AHIF is pleased to announce the release of its new publication U.S. Relations with Turkey and Its Impact on Greece and Cyprus. This 102-page volume includes the papers presented at two seminars, including "U.S. Relations with Turkey and Its Impact on Greece and Cyprus" on April 14, 2010 and "U.S. Policy Toward Greece, Turkey and Cyprus: Developments and Prospects in the Obama Administration" on April 26, 2010.

The papers include:

  • "A Chill in the Air: Relations with Washington's Turkish 'Ally' in the 21st Century," by Ted Galen Carpenter
  • "Loose Cannon: Washington's Turkish 'Ally' in the 21st Century," by Ted Galen Carpenter
  • "U.S. Policy Toward Greece, Turkey and Cyprus: Developments and Prospects in the Obama Administration," by Doug Bandow
  • "Black Sea Watershed: How Turkey's New Axis With Russia Affects U.S. Interests in the Eastern Mediterranean and South-Eastern Europe," by Gregory R. Copley
  • "Did Turkey Declare War on Israel…and the West?" by Gregory R. Copley (May/June 2010 Defense and Foreign Affairs Strategic Policy)
  • "U.S.-Turkish Relations—The Continuity of Past Policies," by Dr. Van Coufoudakis
  • "The Greek-Turkish Dispute in the Aegean Sea and the Role of the U.S.," by Theodore C. Kariotis
  • "How Should the U.S. Deal With an Ally Like Turkey?" by Eugene T. Rossides

The publication is available in soft cover, 102 pages, for $15 plus $3 for postage and handling. AHI members receive a 25 percent discount—$11 plus $3 postage and handling. Order online at  or by requesting a book order form by phone or email from: AHIF, 1220 16th Street, NW, Washington, DC 20036; Tel: 202-785-8430; Email: <[email protected]>.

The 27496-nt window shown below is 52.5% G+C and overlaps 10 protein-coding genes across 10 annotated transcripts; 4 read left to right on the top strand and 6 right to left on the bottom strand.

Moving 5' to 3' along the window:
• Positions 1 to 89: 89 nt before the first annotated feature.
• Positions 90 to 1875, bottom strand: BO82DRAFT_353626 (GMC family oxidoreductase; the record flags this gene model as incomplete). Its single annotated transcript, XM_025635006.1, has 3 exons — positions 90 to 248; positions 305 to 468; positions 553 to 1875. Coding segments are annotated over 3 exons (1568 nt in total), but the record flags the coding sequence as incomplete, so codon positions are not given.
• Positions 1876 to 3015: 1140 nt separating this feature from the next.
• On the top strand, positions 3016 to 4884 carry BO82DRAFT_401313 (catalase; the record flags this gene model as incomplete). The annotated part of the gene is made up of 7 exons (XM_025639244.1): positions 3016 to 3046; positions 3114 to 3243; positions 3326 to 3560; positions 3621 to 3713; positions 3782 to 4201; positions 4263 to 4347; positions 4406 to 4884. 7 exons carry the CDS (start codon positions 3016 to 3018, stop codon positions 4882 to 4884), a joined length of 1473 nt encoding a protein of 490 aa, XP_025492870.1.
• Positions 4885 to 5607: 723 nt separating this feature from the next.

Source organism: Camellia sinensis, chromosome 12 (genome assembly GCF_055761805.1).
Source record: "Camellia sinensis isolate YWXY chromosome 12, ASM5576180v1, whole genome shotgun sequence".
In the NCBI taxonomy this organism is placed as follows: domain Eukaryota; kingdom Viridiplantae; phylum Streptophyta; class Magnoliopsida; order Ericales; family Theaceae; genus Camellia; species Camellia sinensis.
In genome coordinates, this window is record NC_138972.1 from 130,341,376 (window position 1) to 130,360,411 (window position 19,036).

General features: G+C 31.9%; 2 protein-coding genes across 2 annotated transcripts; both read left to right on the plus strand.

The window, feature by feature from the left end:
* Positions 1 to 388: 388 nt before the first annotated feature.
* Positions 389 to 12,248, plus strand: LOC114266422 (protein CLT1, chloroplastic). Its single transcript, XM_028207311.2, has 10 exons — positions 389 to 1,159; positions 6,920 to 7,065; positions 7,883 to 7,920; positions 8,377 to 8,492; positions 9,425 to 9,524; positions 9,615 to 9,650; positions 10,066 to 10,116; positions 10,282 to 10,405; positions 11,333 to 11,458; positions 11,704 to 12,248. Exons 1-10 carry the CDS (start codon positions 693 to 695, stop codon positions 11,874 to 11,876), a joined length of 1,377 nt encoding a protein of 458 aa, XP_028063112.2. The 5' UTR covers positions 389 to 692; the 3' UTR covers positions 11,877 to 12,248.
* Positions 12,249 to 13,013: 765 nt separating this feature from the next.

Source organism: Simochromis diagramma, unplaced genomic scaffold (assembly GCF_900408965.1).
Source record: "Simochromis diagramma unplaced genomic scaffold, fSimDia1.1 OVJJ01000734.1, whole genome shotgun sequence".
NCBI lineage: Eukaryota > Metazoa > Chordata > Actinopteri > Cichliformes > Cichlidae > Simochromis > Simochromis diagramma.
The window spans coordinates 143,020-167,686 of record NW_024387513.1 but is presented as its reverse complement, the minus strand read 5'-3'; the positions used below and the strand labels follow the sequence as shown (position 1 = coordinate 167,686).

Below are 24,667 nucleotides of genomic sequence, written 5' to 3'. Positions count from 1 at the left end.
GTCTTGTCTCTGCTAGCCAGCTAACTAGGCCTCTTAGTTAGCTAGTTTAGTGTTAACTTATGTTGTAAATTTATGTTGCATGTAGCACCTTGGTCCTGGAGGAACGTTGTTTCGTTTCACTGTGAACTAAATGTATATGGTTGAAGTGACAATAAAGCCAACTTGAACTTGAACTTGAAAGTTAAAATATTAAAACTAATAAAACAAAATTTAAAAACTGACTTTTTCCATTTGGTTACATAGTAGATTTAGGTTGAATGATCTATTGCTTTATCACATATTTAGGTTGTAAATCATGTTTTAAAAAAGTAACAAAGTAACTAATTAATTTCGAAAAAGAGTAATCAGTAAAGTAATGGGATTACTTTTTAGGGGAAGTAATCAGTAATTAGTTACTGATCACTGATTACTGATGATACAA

AHI Submits House Appropriations Testimony

AHI submitted testimony to the House of Representatives Appropriations Subcommittee on State, Foreign Operations, and Related Agencies on the Obama Administration's foreign aid proposals for FY2012 on Thursday, April 14, 2011.

In the best interests of the United States, AHI's testimony opposed: 1) any military assistance the administration will request for Turkey until Turkey removes its troops and illegal Turkish settlers in Cyprus; 2) aid the administration will request for the Former Yugoslav Republic of Macedonia (FYROM); and 3) any reduction that might be introduced in the aid levels for the UN Peacekeeping Force in Cyprus.

In addition, the testimony strongly opposed the $7.5 million reduction of Economic Support Fund (ESF) funding for Cyprus. The FY2012 proposed level of funding is $3.5 million. However, AHI testified that it supports continued ESF funding for Cyprus as long as it is tied exclusively to bi-communal projects of the island as mandated by U.S. law. The law states U.S. funds are to support only "measures aimed at reunification."

This House Appropriations Subcommittee is chaired by U.S. Rep. Kay Granger (R-TX). U.S. Rep. Nita Lowey (D-NY) is the ranking member.


Cyprus Documentary Viewed in U.S., Mexico

San-Francisco-2-tif14Nick Theofanou, Frosene Phillips, Nick Karambelas, Vicki Liviakis, Ted Laliotis, Nick Larigakis.

AHI continued its series of "Town Hall Screenings" of the one-hour PBS documentary "Cyprus Still Divided: A U.S. Foreign Policy Failure" with events held in Sacramento, San Francisco, and Los Angeles, April 27-29, 2011; Portland, Ore., and Phoenix, Ariz., September 12 and 14, respectively; Mexico City, Mexico, September 28, 2011; and Hamilton, N.J. (outside of Trenton), October 22, 2011.

The Crocker Art Museum, Sacramento, Calif., was the venue for the first screening, April 27. It was held in cooperation with Sofia and Angelo K. Tsakopoulos, and AHI Foundation Board Member Kyriakos Y. Tsakopoulos. A second screening was held in the San Francisco Bay Area, April 28, at the Greek Orthodox Cathedral of the Ascension, Oakland, Calif., in cooperation with The Hellenic Journal and the United Hellenic American Societies (UHAS). This round of screenings concluded in Los Angeles, April 29, at the Sheraton Gateway Hotel Los Angeles Airport. The screening was held in cooperation with AHEPA El Camino Real District 20 and the American Hellenic Council.

DSC03370-tif25Honorary Consul Galanis introduces AHI President Larigakis to present the Cyprus documentary.The Portland screening took place at Holy Trinity Greek Orthodox Cathedral, in cooperation with AHEPA Chapter 154, the Justice and Human Rights Council of Portland, and the Hellenic-American Cultural Center & Museum (HACCM). The town hall screening in Phoenix was held at the Holy Trinity Greek Orthodox Cathedral in cooperation with AHEPA Chapter 219, AHEPA Tri-City Chapter 454, and the Arizona Hellenic Foundation.